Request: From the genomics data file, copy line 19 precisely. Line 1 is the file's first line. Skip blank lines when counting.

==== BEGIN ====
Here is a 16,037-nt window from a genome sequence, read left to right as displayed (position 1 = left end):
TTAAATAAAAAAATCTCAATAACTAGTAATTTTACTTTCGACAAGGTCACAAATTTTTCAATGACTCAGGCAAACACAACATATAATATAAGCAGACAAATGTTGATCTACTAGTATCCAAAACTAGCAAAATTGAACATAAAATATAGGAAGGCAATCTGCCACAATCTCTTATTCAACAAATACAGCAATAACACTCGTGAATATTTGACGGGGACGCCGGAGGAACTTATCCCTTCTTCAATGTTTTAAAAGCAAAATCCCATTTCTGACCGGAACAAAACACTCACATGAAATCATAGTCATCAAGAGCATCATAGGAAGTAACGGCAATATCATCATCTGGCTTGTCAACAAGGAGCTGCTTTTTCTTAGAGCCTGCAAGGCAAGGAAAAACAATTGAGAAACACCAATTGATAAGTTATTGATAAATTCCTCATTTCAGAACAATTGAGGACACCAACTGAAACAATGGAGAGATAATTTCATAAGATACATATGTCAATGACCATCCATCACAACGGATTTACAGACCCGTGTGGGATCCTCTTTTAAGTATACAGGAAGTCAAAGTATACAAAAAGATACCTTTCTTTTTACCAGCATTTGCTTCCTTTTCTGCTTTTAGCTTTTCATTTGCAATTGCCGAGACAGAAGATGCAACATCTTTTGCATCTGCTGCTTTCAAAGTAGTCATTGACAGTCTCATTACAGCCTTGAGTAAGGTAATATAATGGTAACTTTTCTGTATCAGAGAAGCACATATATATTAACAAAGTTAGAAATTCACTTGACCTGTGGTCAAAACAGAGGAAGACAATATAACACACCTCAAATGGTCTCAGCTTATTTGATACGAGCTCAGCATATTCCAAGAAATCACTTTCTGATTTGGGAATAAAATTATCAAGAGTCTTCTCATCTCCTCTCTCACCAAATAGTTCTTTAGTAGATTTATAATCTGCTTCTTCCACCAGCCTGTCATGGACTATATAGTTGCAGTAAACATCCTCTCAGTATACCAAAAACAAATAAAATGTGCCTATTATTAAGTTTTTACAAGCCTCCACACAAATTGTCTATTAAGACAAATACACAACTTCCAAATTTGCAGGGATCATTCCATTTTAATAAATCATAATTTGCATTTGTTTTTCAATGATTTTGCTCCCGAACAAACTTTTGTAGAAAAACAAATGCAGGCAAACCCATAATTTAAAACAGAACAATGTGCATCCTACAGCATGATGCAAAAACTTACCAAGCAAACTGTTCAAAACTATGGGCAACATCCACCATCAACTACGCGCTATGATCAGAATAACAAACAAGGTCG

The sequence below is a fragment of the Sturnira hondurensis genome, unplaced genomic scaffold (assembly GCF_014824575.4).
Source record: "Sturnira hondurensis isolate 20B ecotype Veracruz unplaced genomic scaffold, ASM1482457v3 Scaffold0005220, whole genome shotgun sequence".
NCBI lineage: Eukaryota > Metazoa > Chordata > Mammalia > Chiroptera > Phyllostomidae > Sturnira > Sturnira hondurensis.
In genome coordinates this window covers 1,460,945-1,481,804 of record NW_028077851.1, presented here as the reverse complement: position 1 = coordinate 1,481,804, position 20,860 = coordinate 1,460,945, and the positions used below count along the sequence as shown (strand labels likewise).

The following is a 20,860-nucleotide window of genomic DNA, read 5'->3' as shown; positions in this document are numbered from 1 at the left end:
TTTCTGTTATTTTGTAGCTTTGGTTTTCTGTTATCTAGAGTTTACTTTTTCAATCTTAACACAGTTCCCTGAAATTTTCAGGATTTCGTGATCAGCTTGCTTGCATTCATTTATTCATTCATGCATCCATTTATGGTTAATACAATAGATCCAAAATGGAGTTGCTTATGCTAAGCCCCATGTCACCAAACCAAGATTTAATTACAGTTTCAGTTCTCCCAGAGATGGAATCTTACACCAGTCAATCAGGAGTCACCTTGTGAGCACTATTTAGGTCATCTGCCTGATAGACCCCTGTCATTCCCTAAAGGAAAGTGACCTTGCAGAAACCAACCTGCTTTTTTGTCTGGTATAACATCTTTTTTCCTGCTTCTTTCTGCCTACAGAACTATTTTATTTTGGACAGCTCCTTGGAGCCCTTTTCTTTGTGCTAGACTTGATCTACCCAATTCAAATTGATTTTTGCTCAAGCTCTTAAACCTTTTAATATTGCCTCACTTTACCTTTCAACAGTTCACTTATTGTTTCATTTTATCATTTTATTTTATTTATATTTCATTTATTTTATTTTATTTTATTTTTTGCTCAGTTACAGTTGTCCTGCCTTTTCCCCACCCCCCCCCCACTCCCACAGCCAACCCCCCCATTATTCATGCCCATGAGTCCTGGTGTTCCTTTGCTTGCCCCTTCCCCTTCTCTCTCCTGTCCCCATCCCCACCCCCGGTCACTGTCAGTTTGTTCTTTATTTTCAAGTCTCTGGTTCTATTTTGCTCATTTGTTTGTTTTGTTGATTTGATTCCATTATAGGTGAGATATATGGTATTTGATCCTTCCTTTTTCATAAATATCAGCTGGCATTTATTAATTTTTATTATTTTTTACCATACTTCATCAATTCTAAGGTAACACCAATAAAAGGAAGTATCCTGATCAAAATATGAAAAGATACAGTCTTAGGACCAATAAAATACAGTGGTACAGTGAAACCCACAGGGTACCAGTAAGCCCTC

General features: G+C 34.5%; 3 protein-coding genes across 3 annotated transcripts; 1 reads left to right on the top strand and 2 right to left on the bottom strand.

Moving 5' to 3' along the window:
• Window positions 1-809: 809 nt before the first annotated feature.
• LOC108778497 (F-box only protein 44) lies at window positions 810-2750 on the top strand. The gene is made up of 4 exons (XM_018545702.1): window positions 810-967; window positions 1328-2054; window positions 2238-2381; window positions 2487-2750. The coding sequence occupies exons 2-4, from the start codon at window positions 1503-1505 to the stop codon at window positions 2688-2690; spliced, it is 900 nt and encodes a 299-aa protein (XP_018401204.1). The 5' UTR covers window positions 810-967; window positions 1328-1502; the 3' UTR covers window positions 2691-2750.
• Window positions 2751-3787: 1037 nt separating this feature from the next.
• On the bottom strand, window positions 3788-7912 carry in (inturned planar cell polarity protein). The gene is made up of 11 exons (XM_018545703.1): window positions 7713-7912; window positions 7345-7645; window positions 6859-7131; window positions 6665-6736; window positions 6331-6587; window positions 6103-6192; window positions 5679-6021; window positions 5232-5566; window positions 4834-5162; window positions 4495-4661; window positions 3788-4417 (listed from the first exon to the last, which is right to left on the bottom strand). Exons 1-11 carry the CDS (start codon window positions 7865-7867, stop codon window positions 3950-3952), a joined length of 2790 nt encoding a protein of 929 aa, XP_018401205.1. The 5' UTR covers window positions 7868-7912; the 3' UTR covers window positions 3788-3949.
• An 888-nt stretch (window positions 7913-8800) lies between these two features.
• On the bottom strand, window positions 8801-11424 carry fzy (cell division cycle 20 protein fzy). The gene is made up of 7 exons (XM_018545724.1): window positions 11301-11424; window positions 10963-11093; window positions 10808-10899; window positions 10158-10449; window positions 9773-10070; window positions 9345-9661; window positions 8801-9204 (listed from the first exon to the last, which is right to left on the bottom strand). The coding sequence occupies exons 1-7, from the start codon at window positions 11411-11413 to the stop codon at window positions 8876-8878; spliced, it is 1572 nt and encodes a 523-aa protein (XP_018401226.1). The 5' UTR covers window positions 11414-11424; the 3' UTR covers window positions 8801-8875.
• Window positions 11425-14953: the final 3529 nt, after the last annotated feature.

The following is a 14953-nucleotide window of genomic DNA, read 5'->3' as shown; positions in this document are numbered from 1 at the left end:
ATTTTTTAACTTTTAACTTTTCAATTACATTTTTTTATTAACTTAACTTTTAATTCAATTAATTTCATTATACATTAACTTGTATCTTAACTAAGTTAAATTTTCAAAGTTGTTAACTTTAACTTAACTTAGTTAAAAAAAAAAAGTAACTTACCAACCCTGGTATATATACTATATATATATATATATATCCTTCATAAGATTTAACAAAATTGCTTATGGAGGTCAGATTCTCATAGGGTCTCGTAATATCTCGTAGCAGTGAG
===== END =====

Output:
ATTTTTTAACTTTTAACTTTTCAATTACATTTTTTTATTAACTTAACTTTTAATTCAATTAATTTCATTATACATTAACTTGTATCTTAACTAAGTTAAATTTTCAAAGTTGTTAACTTTAACTTAACTTAGTTAAAAAAAAAAAGTAACTTACCAACCCTGGTATATATACTATATATATATATATATATCCTTCATAAGATTTAACAAAATTGCTTATGGAGGTCAGATTCTCATAGGGTCTCGTAATATCTCGTAGCAGTGAG